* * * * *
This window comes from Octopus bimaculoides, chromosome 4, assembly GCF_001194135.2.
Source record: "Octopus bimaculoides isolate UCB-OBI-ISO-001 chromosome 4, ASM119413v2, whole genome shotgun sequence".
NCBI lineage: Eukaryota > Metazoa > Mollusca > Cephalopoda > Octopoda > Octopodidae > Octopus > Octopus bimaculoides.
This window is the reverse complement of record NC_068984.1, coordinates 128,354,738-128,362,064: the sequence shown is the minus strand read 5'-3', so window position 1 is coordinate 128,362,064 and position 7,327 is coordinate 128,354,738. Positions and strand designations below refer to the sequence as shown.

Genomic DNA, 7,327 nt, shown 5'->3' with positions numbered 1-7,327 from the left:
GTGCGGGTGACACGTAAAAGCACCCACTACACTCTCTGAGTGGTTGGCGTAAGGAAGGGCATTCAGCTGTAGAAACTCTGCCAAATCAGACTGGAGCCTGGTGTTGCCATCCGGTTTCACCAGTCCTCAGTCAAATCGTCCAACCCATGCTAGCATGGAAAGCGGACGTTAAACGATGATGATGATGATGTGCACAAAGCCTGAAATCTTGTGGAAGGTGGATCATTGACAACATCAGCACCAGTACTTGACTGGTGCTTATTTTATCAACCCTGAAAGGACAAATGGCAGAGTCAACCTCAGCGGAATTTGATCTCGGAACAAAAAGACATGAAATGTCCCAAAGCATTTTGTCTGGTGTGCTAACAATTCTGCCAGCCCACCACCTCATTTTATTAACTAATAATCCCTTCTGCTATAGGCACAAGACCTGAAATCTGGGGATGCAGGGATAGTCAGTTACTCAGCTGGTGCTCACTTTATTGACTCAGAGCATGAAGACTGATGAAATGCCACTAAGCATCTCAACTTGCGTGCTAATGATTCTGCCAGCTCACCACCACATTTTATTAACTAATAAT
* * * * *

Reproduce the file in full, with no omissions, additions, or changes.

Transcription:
This window comes from Octopus bimaculoides, chromosome 4, assembly GCF_001194135.2.
Source record: "Octopus bimaculoides isolate UCB-OBI-ISO-001 chromosome 4, ASM119413v2, whole genome shotgun sequence".
NCBI lineage: Eukaryota > Metazoa > Mollusca > Cephalopoda > Octopoda > Octopodidae > Octopus > Octopus bimaculoides.
This window is the reverse complement of record NC_068984.1, coordinates 128,354,738-128,362,064: the sequence shown is the minus strand read 5'-3', so window position 1 is coordinate 128,362,064 and position 7,327 is coordinate 128,354,738. Positions and strand designations below refer to the sequence as shown.

Genomic DNA, 7,327 nt, shown 5'->3' with positions numbered 1-7,327 from the left:
GTGCGGGTGACACGTAAAAGCACCCACTACACTCTCTGAGTGGTTGGCGTAAGGAAGGGCATTCAGCTGTAGAAACTCTGCCAAATCAGACTGGAGCCTGGTGTTGCCATCCGGTTTCACCAGTCCTCAGTCAAATCGTCCAACCCATGCTAGCATGGAAAGCGGACGTTAAACGATGATGATGATGATGTGCACAAAGCCTGAAATCTTGTGGAAGGTGGATCATTGACAACATCAGCACCAGTACTTGACTGGTGCTTATTTTATCAACCCTGAAAGGACAAATGGCAGAGTCAACCTCAGCGGAATTTGATCTCGGAACAAAAAGACATGAAATGTCCCAAAGCATTTTGTCTGGTGTGCTAACAATTCTGCCAGCCCACCACCTCATTTTATTAACTAATAATCCCTTCTGCTATAGGCACAAGACCTGAAATCTGGGGATGCAGGGATAGTCAGTTACTCAGCTGGTGCTCACTTTATTGACTCAGAGCATGAAGACTGATGAAATGCCACTAAGCATCTCAACTTGCGTGCTAATGATTCTGCCAGCTCACCACCACATTTTATTAACTAATAAT